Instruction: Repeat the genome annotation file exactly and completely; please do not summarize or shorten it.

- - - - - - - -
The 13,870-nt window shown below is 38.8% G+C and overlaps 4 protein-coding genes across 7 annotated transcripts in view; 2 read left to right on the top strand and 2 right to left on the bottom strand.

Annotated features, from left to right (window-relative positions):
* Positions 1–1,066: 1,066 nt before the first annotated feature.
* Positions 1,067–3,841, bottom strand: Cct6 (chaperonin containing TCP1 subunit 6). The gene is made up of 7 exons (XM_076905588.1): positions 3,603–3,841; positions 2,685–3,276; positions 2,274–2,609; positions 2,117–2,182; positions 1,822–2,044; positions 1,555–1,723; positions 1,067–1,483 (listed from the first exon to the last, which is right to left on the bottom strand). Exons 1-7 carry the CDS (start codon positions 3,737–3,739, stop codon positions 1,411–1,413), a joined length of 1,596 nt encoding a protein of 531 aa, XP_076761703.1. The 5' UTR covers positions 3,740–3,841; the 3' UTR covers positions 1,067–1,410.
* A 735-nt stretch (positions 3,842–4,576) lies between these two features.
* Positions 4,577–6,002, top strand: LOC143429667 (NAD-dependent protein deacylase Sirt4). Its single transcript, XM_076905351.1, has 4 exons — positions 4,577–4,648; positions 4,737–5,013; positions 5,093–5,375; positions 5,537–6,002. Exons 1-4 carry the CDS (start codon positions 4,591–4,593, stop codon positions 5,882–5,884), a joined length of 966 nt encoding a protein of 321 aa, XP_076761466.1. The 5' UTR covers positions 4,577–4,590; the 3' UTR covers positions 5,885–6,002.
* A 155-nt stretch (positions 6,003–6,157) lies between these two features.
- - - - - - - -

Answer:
The 13,870-nt window shown below is 38.8% G+C and overlaps 4 protein-coding genes across 7 annotated transcripts in view; 2 read left to right on the top strand and 2 right to left on the bottom strand.

Annotated features, from left to right (window-relative positions):
* Positions 1–1,066: 1,066 nt before the first annotated feature.
* Positions 1,067–3,841, bottom strand: Cct6 (chaperonin containing TCP1 subunit 6). The gene is made up of 7 exons (XM_076905588.1): positions 3,603–3,841; positions 2,685–3,276; positions 2,274–2,609; positions 2,117–2,182; positions 1,822–2,044; positions 1,555–1,723; positions 1,067–1,483 (listed from the first exon to the last, which is right to left on the bottom strand). Exons 1-7 carry the CDS (start codon positions 3,737–3,739, stop codon positions 1,411–1,413), a joined length of 1,596 nt encoding a protein of 531 aa, XP_076761703.1. The 5' UTR covers positions 3,740–3,841; the 3' UTR covers positions 1,067–1,410.
* A 735-nt stretch (positions 3,842–4,576) lies between these two features.
* Positions 4,577–6,002, top strand: LOC143429667 (NAD-dependent protein deacylase Sirt4). Its single transcript, XM_076905351.1, has 4 exons — positions 4,577–4,648; positions 4,737–5,013; positions 5,093–5,375; positions 5,537–6,002. Exons 1-4 carry the CDS (start codon positions 4,591–4,593, stop codon positions 5,882–5,884), a joined length of 966 nt encoding a protein of 321 aa, XP_076761466.1. The 5' UTR covers positions 4,577–4,590; the 3' UTR covers positions 5,885–6,002.
* A 155-nt stretch (positions 6,003–6,157) lies between these two features.